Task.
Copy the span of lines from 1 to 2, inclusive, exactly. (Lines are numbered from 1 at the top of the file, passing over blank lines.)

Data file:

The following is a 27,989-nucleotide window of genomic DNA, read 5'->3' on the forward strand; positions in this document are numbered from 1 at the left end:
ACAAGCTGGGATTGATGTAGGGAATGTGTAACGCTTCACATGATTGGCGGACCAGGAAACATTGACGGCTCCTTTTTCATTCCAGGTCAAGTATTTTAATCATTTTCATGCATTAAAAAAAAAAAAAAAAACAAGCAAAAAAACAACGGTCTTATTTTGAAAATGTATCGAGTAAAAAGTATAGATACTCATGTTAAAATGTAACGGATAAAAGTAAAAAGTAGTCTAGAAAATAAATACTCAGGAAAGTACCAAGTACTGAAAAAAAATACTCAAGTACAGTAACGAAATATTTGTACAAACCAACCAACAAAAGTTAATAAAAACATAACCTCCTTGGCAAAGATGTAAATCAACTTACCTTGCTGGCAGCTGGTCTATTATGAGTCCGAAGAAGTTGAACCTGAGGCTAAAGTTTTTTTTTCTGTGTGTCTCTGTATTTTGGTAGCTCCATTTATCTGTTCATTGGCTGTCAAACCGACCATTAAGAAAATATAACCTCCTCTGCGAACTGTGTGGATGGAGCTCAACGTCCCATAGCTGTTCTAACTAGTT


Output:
The following is a 27,989-nucleotide window of genomic DNA, read 5'->3' on the forward strand; positions in this document are numbered from 1 at the left end:
ACAAGCTGGGATTGATGTAGGGAATGTGTAACGCTTCACATGATTGGCGGACCAGGAAACATTGACGGCTCCTTTTTCATTCCAGGTCAAGTATTTTAATCATTTTCATGCATTAAAAAAAAAAAAAAAAACAAGCAAAAAAACAACGGTCTTATTTTGAAAATGTATCGAGTAAAAAGTATAGATACTCATGTTAAAATGTAACGGATAAAAGTAAAAAGTAGTCTAGAAAATAAATACTCAGGAAAGTACCAAGTACTGAAAAAAAATACTCAAGTACAGTAACGAAATATTTGTACAAACCAACCAACAAAAGTTAATAAAAACATAACCTCCTTGGCAAAGATGTAAATCAACTTACCTTGCTGGCAGCTGGTCTATTATGAGTCCGAAGAAGTTGAACCTGAGGCTAAAGTTTTTTTTTCTGTGTGTCTCTGTATTTTGGTAGCTCCATTTATCTGTTCATTGGCTGTCAAACCGACCATTAAGAAAATATAACCTCCTCTGCGAACTGTGTGGATGGAGCTCAACGTCCCATAGCTGTTCTAACTAGTT